½ cup apricot jam
½ cup almond meal
thick cream or ice cream, to serve

1. Preheat oven to 180C or 160C fan. Grease a 22cm loose bottom flan pan.
2. Place 6 cups of water and ¾ cup of sugar in a large saucepan. Simmer, stirring, until sugar dissolves. Add apple halves and top with a sheet of baking paper. Simmer, covered, for 5 mins. Remove from syrup.
3. Meanwhile, place flour, baking powder, lemon rind and remaining sugar in a bowl. Rub in butter, using fingertips, until mixture resembles coarse breadcrumbs. Make a well in centre and add combined egg, milk and vanilla. Mix to form a soft dough.
4. Turn onto a lightly floured surface and knead gently, until smooth. Wrap one-third of dough in plastic and refrigerate for 10 mins. Pat remaining dough into base and sides of prepared pan. Spread half of jam over base and top with almond meal. Arrange drained apple halves over almond. Heat remaining jam in a small saucepan on low and brush over apples.
5. Grate remaining dough over apples. Brush with jam. Bake for 40-45 mins until golden. Serve with thick cream or ice cream.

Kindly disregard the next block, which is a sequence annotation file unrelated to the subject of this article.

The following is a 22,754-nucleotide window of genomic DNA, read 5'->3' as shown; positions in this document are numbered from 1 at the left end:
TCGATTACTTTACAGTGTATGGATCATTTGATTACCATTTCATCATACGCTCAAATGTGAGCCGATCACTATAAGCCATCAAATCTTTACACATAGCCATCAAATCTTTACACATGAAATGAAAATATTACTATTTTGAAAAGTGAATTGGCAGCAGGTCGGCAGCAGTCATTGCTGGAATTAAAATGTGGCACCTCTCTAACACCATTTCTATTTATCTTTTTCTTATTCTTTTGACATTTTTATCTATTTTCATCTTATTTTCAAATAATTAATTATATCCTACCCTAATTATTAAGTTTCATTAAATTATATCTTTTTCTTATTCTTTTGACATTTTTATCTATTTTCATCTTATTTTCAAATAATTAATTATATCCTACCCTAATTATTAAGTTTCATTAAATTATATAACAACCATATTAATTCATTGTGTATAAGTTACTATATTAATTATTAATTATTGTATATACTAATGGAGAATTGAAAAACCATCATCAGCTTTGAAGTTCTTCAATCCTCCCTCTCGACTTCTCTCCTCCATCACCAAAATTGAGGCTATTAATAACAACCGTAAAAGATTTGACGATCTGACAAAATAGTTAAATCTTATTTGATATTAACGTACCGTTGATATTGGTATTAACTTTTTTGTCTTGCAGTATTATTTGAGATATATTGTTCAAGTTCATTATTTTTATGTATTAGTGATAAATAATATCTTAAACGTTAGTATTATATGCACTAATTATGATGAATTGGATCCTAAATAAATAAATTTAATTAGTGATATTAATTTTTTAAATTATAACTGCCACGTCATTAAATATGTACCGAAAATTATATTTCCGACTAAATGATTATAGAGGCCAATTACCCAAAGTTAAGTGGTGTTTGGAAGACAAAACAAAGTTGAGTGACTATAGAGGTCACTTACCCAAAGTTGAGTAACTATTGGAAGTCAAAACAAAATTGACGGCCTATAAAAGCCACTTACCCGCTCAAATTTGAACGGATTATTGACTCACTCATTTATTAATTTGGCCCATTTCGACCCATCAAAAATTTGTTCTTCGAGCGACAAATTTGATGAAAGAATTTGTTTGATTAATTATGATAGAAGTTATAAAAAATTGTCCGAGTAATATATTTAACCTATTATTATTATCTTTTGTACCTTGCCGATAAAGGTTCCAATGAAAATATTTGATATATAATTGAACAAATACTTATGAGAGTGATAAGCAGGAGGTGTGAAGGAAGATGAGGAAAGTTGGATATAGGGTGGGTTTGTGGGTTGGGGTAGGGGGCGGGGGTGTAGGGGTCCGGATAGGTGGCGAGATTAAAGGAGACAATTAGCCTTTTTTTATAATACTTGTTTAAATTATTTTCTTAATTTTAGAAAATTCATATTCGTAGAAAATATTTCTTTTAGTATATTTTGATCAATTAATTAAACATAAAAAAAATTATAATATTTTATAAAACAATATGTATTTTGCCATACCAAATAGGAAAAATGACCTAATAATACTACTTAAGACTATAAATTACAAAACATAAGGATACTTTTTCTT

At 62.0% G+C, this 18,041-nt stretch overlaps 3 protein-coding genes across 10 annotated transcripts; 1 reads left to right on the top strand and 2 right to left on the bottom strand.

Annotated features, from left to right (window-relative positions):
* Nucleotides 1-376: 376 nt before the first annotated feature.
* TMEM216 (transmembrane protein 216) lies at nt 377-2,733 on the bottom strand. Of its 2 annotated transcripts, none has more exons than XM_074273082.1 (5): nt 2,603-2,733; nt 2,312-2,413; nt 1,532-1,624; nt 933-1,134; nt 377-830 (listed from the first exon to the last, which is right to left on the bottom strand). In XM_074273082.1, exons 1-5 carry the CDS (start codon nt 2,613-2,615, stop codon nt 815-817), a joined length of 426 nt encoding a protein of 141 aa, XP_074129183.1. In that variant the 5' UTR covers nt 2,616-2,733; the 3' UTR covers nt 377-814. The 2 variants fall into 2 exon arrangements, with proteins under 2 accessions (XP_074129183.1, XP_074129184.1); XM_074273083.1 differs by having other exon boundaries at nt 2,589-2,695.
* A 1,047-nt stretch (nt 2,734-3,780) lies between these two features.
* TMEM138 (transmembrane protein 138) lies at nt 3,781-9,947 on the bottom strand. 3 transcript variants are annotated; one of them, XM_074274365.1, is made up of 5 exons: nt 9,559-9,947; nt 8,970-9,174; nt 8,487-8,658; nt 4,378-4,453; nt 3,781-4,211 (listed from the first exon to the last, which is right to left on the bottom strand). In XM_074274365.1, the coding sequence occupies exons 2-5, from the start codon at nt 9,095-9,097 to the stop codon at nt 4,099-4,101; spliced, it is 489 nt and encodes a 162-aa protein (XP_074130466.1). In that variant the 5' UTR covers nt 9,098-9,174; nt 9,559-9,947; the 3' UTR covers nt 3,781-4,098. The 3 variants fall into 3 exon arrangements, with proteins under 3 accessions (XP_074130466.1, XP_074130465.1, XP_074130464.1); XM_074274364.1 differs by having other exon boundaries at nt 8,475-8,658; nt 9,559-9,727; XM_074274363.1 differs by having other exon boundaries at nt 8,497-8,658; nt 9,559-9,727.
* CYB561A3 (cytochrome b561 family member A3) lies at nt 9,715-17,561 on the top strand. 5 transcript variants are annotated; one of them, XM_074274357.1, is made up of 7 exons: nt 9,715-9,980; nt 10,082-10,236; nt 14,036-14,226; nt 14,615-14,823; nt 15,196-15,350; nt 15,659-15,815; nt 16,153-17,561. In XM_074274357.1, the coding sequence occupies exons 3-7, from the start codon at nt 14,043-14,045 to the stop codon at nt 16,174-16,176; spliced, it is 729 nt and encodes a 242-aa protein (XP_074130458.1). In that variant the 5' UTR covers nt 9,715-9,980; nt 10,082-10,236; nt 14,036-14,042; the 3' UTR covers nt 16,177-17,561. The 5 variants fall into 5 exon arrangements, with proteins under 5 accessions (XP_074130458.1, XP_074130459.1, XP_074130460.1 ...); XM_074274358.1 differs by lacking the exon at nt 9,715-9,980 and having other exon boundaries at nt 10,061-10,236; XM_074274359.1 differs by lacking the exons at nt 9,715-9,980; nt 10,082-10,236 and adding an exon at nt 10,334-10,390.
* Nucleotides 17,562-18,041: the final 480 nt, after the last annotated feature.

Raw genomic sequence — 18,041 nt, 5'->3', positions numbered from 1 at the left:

Serves 8 – 10


try this ….
Baked cinnamon apples

4 medium granny smith apples, cored to within 1cm of base
60g unsalted butter, at room temperature
¼ cup sultanas
2 cinnamon sticks, halved
½ cup maple syrup
thick cream, to serve

1. Preheat oven to 180°C or 160°C fan. Place 20g of butter and sultanas in a small bowl and mix well. Push a quarter of mixture into core of each apple and push a cinnamon stick into butter. Drizzle in a little maple syrup and place in a shallow ovenproof dish. Place remaining butter and maple syrup into bottom of dish.
2. Bake for 30 mins, basting occasionally, until apples are golden and tender.
3. Transfer apples to serving bowls, drizzle with juices and serve with thick cream.

Photography by SUE STUBBS | Blog designed by RED PEPPER GRAPHICS

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Posted under cook